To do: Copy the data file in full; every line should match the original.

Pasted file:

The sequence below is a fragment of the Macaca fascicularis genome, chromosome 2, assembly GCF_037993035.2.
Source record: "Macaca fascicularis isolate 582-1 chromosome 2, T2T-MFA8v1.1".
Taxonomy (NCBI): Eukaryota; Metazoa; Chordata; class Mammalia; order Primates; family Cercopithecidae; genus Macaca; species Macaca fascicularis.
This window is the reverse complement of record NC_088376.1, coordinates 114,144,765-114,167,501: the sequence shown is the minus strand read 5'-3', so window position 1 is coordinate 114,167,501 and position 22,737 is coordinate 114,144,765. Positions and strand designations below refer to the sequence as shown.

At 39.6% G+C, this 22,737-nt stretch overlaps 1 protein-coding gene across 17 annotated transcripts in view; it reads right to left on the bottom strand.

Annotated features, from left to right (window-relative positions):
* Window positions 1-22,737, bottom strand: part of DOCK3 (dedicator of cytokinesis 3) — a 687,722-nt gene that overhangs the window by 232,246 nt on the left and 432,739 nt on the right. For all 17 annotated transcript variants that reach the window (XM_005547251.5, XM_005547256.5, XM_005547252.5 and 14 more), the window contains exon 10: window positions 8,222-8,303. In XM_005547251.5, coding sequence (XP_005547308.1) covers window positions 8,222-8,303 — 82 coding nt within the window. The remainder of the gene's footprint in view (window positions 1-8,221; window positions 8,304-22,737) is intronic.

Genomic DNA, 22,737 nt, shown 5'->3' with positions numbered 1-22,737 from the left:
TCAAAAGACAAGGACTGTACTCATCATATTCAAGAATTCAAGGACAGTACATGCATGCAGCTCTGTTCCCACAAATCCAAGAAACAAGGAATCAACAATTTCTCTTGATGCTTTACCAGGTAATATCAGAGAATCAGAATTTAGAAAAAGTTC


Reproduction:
The sequence below is a fragment of the Macaca fascicularis genome, chromosome 2, assembly GCF_037993035.2.
Source record: "Macaca fascicularis isolate 582-1 chromosome 2, T2T-MFA8v1.1".
Taxonomy (NCBI): Eukaryota; Metazoa; Chordata; class Mammalia; order Primates; family Cercopithecidae; genus Macaca; species Macaca fascicularis.
This window is the reverse complement of record NC_088376.1, coordinates 114,144,765-114,167,501: the sequence shown is the minus strand read 5'-3', so window position 1 is coordinate 114,167,501 and position 22,737 is coordinate 114,144,765. Positions and strand designations below refer to the sequence as shown.

At 39.6% G+C, this 22,737-nt stretch overlaps 1 protein-coding gene across 17 annotated transcripts in view; it reads right to left on the bottom strand.

Annotated features, from left to right (window-relative positions):
* Window positions 1-22,737, bottom strand: part of DOCK3 (dedicator of cytokinesis 3) — a 687,722-nt gene that overhangs the window by 232,246 nt on the left and 432,739 nt on the right. For all 17 annotated transcript variants that reach the window (XM_005547251.5, XM_005547256.5, XM_005547252.5 and 14 more), the window contains exon 10: window positions 8,222-8,303. In XM_005547251.5, coding sequence (XP_005547308.1) covers window positions 8,222-8,303 — 82 coding nt within the window. The remainder of the gene's footprint in view (window positions 1-8,221; window positions 8,304-22,737) is intronic.

Genomic DNA, 22,737 nt, shown 5'->3' with positions numbered 1-22,737 from the left:
TCAAAAGACAAGGACTGTACTCATCATATTCAAGAATTCAAGGACAGTACATGCATGCAGCTCTGTTCCCACAAATCCAAGAAACAAGGAATCAACAATTTCTCTTGATGCTTTACCAGGTAATATCAGAGAATCAGAATTTAGAAAAAGTTC